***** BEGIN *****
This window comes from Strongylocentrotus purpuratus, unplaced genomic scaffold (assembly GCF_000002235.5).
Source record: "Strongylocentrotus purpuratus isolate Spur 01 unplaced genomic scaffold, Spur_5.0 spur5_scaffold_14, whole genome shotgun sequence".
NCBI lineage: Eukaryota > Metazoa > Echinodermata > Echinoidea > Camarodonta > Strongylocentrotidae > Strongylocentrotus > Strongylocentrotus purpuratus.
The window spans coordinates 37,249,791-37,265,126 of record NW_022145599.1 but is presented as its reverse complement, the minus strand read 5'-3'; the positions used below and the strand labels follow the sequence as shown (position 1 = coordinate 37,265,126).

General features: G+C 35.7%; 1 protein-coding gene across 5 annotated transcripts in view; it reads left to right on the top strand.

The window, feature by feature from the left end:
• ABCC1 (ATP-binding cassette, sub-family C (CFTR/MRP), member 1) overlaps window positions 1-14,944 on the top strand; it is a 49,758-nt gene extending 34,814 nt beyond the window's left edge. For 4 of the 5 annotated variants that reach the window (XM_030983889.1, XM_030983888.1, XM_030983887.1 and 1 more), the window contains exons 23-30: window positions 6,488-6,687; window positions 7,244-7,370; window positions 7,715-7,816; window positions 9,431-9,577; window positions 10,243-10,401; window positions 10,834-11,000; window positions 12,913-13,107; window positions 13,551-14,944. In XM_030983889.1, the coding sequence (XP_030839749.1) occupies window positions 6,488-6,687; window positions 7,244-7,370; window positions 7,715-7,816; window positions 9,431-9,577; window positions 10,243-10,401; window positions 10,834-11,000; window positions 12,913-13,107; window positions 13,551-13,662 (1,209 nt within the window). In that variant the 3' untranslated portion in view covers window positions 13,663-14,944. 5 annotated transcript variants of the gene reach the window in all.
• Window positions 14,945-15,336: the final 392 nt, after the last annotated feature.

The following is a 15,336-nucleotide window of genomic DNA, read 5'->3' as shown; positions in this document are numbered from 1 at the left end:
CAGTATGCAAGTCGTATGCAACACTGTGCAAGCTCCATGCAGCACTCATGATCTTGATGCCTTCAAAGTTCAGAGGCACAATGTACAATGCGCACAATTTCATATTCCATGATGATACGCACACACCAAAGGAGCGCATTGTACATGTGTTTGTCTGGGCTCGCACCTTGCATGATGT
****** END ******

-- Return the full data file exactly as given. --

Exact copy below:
This window comes from Strongylocentrotus purpuratus, unplaced genomic scaffold (assembly GCF_000002235.5).
Source record: "Strongylocentrotus purpuratus isolate Spur 01 unplaced genomic scaffold, Spur_5.0 spur5_scaffold_14, whole genome shotgun sequence".
NCBI lineage: Eukaryota > Metazoa > Echinodermata > Echinoidea > Camarodonta > Strongylocentrotidae > Strongylocentrotus > Strongylocentrotus purpuratus.
The window spans coordinates 37,249,791-37,265,126 of record NW_022145599.1 but is presented as its reverse complement, the minus strand read 5'-3'; the positions used below and the strand labels follow the sequence as shown (position 1 = coordinate 37,265,126).

General features: G+C 35.7%; 1 protein-coding gene across 5 annotated transcripts in view; it reads left to right on the top strand.

The window, feature by feature from the left end:
• ABCC1 (ATP-binding cassette, sub-family C (CFTR/MRP), member 1) overlaps window positions 1-14,944 on the top strand; it is a 49,758-nt gene extending 34,814 nt beyond the window's left edge. For 4 of the 5 annotated variants that reach the window (XM_030983889.1, XM_030983888.1, XM_030983887.1 and 1 more), the window contains exons 23-30: window positions 6,488-6,687; window positions 7,244-7,370; window positions 7,715-7,816; window positions 9,431-9,577; window positions 10,243-10,401; window positions 10,834-11,000; window positions 12,913-13,107; window positions 13,551-14,944. In XM_030983889.1, the coding sequence (XP_030839749.1) occupies window positions 6,488-6,687; window positions 7,244-7,370; window positions 7,715-7,816; window positions 9,431-9,577; window positions 10,243-10,401; window positions 10,834-11,000; window positions 12,913-13,107; window positions 13,551-13,662 (1,209 nt within the window). In that variant the 3' untranslated portion in view covers window positions 13,663-14,944. 5 annotated transcript variants of the gene reach the window in all.
• Window positions 14,945-15,336: the final 392 nt, after the last annotated feature.

The following is a 15,336-nucleotide window of genomic DNA, read 5'->3' as shown; positions in this document are numbered from 1 at the left end:
CAGTATGCAAGTCGTATGCAACACTGTGCAAGCTCCATGCAGCACTCATGATCTTGATGCCTTCAAAGTTCAGAGGCACAATGTACAATGCGCACAATTTCATATTCCATGATGATACGCACACACCAAAGGAGCGCATTGTACATGTGTTTGTCTGGGCTCGCACCTTGCATGATGT